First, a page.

Consider this: In modern American and British fiction, “however” is used 2–3 percent as often as “but” (these numbers come from a survey of the British National Corpus and the Corpus of Contemporary American English). In modern American and British academic writing, on the other hand, it’s used about 34 percent as often. And at Wikipedia, it’s used 36 percent as often! And, yes, nearly all of these uses are as a conjunctive adverb.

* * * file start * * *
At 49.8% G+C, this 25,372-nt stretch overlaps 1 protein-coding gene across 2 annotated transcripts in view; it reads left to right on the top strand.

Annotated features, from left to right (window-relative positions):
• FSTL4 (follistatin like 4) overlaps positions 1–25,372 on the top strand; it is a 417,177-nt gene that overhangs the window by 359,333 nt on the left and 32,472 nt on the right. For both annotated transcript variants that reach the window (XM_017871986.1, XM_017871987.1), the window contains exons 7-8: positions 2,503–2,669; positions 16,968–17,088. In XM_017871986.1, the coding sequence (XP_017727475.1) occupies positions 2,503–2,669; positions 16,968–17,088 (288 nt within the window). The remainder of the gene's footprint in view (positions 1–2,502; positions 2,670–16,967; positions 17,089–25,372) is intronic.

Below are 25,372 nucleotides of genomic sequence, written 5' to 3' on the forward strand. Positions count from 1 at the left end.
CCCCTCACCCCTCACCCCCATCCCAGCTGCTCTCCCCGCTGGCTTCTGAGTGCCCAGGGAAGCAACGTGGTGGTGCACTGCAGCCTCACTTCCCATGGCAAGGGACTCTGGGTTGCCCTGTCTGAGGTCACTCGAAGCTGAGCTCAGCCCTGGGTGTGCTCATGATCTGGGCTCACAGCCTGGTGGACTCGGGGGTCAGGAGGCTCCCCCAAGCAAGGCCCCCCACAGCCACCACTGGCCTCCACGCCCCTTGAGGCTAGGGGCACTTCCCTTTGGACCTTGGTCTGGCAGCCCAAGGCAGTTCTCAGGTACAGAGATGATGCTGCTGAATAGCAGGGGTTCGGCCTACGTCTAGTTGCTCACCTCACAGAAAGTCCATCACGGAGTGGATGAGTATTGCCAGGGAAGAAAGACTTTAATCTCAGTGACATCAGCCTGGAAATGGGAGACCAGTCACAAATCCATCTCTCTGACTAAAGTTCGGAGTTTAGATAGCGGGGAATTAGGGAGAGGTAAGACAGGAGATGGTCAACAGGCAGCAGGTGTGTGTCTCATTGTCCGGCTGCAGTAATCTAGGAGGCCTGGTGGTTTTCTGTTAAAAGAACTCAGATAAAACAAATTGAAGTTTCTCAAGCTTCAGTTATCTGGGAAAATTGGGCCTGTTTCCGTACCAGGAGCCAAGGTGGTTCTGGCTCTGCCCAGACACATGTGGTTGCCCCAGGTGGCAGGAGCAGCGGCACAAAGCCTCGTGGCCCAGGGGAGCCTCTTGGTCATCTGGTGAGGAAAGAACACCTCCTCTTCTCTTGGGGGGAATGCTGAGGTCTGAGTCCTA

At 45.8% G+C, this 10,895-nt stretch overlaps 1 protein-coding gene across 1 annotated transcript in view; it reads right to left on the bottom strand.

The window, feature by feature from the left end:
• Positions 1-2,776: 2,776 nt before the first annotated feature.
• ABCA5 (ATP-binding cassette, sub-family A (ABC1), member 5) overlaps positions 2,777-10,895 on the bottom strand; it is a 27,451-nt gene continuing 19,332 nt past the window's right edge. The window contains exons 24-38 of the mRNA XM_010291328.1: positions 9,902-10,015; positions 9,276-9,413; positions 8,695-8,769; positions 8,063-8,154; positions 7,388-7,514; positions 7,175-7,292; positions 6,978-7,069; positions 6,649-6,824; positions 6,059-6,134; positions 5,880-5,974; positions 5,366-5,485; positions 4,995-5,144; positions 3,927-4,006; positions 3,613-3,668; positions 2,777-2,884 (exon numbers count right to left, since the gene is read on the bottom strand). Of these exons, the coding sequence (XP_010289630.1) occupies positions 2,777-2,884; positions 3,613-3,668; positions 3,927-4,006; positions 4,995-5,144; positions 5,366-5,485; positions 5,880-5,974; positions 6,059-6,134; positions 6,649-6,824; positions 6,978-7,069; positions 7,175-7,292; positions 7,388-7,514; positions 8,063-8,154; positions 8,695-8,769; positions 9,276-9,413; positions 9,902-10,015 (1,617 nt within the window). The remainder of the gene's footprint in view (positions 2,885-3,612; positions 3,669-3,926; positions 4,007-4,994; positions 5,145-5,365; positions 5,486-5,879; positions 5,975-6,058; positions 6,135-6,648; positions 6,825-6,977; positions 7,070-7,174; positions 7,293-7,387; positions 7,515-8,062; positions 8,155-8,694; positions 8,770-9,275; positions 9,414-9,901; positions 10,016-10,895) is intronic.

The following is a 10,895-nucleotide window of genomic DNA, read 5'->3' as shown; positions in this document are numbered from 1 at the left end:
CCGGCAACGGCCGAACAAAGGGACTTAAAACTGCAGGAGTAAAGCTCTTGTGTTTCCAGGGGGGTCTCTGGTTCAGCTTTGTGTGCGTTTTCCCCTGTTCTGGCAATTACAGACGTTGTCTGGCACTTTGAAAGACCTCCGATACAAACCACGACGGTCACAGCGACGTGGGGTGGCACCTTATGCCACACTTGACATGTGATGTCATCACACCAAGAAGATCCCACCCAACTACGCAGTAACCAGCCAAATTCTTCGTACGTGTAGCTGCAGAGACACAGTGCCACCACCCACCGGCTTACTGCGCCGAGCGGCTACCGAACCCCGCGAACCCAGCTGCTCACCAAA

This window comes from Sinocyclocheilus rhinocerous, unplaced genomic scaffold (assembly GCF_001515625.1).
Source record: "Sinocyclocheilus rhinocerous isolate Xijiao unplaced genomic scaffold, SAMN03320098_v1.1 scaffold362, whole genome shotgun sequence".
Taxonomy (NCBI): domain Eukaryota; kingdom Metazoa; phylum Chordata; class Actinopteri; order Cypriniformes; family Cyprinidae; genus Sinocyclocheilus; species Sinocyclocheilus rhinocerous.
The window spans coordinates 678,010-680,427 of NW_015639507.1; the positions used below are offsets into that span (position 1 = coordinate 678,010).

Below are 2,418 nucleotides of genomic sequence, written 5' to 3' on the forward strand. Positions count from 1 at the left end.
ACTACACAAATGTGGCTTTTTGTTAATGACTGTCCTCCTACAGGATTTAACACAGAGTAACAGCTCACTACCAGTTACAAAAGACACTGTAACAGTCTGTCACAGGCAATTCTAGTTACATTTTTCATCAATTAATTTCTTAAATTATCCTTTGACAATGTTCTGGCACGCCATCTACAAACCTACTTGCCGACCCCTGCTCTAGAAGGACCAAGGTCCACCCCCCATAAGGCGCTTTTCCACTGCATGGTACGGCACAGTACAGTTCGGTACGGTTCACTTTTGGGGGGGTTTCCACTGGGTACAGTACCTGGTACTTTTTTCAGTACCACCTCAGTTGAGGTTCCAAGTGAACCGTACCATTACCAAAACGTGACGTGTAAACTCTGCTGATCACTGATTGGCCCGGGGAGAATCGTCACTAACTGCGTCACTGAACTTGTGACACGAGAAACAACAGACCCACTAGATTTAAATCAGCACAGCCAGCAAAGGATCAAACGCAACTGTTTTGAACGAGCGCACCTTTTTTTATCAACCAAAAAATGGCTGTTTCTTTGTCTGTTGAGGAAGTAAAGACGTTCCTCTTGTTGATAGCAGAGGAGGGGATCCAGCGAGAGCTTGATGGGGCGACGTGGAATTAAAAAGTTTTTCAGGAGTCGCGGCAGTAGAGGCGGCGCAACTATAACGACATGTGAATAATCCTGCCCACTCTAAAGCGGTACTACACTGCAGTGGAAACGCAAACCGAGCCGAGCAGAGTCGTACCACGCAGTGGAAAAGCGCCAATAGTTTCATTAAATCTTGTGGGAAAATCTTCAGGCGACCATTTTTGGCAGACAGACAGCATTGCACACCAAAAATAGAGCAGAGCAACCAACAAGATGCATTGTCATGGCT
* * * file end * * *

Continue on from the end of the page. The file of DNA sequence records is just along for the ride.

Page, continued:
Why so much in Wikipedia? Partly because the authors want to sound academically weighty, of course, and partly because Wikipedia has a lot of narrative, with its attendant turns and adversities — and partly because it is written and revised by multiple people. Every time someone adds a new perspective that contradicts something already in the article, it needs a conjunction to signal the shift: “Fats, such as butter or eggs, slow down yeast growth; however, others say the effect of fat on dough remains unclear, presenting evidence that small amounts of fat are beneficial for baked bread volume.” This also helps explain why less than 1 percent of uses of “however” in Wikipedia are at the end of a sentence (a bit less than in academic writing and about a quarter of the proportion in fiction).